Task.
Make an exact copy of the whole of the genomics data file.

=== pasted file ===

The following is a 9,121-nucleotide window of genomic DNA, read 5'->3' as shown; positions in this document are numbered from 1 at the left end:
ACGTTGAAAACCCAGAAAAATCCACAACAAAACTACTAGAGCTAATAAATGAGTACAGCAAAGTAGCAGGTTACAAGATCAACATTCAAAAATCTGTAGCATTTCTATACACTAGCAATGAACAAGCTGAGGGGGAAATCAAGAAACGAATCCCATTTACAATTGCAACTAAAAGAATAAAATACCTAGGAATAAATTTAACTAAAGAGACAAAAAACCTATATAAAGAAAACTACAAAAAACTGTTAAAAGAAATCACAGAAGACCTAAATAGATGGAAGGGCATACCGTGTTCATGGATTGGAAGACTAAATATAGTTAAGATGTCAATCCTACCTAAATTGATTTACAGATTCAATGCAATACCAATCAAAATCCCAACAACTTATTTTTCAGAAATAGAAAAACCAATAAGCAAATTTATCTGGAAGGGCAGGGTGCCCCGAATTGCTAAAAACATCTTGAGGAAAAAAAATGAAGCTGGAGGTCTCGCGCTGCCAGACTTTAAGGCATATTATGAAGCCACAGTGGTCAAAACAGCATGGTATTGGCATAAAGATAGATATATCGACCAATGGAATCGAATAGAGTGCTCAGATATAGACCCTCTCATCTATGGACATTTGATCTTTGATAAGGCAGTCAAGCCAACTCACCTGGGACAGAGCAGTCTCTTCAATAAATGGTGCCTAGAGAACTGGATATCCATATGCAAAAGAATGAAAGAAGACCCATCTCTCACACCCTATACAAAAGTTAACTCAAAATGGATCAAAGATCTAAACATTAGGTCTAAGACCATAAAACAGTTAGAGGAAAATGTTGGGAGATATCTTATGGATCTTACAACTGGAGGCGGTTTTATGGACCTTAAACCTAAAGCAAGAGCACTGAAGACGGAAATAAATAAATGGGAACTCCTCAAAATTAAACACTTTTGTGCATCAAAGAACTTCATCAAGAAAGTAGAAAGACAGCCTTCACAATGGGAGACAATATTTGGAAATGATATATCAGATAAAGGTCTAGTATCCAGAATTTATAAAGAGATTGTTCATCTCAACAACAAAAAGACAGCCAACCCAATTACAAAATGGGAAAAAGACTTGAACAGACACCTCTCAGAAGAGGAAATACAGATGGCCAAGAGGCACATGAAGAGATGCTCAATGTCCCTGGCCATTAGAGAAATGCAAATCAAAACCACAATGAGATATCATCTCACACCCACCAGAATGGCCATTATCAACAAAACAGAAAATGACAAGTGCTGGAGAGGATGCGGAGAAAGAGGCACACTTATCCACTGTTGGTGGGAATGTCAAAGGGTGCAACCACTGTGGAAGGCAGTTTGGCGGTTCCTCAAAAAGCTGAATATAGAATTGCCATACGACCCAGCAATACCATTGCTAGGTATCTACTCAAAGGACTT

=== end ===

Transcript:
The following is a 9,121-nucleotide window of genomic DNA, read 5'->3' as shown; positions in this document are numbered from 1 at the left end:
ACGTTGAAAACCCAGAAAAATCCACAACAAAACTACTAGAGCTAATAAATGAGTACAGCAAAGTAGCAGGTTACAAGATCAACATTCAAAAATCTGTAGCATTTCTATACACTAGCAATGAACAAGCTGAGGGGGAAATCAAGAAACGAATCCCATTTACAATTGCAACTAAAAGAATAAAATACCTAGGAATAAATTTAACTAAAGAGACAAAAAACCTATATAAAGAAAACTACAAAAAACTGTTAAAAGAAATCACAGAAGACCTAAATAGATGGAAGGGCATACCGTGTTCATGGATTGGAAGACTAAATATAGTTAAGATGTCAATCCTACCTAAATTGATTTACAGATTCAATGCAATACCAATCAAAATCCCAACAACTTATTTTTCAGAAATAGAAAAACCAATAAGCAAATTTATCTGGAAGGGCAGGGTGCCCCGAATTGCTAAAAACATCTTGAGGAAAAAAAATGAAGCTGGAGGTCTCGCGCTGCCAGACTTTAAGGCATATTATGAAGCCACAGTGGTCAAAACAGCATGGTATTGGCATAAAGATAGATATATCGACCAATGGAATCGAATAGAGTGCTCAGATATAGACCCTCTCATCTATGGACATTTGATCTTTGATAAGGCAGTCAAGCCAACTCACCTGGGACAGAGCAGTCTCTTCAATAAATGGTGCCTAGAGAACTGGATATCCATATGCAAAAGAATGAAAGAAGACCCATCTCTCACACCCTATACAAAAGTTAACTCAAAATGGATCAAAGATCTAAACATTAGGTCTAAGACCATAAAACAGTTAGAGGAAAATGTTGGGAGATATCTTATGGATCTTACAACTGGAGGCGGTTTTATGGACCTTAAACCTAAAGCAAGAGCACTGAAGACGGAAATAAATAAATGGGAACTCCTCAAAATTAAACACTTTTGTGCATCAAAGAACTTCATCAAGAAAGTAGAAAGACAGCCTTCACAATGGGAGACAATATTTGGAAATGATATATCAGATAAAGGTCTAGTATCCAGAATTTATAAAGAGATTGTTCATCTCAACAACAAAAAGACAGCCAACCCAATTACAAAATGGGAAAAAGACTTGAACAGACACCTCTCAGAAGAGGAAATACAGATGGCCAAGAGGCACATGAAGAGATGCTCAATGTCCCTGGCCATTAGAGAAATGCAAATCAAAACCACAATGAGATATCATCTCACACCCACCAGAATGGCCATTATCAACAAAACAGAAAATGACAAGTGCTGGAGAGGATGCGGAGAAAGAGGCACACTTATCCACTGTTGGTGGGAATGTCAAAGGGTGCAACCACTGTGGAAGGCAGTTTGGCGGTTCCTCAAAAAGCTGAATATAGAATTGCCATACGACCCAGCAATACCATTGCTAGGTATCTACTCAAAGGACTT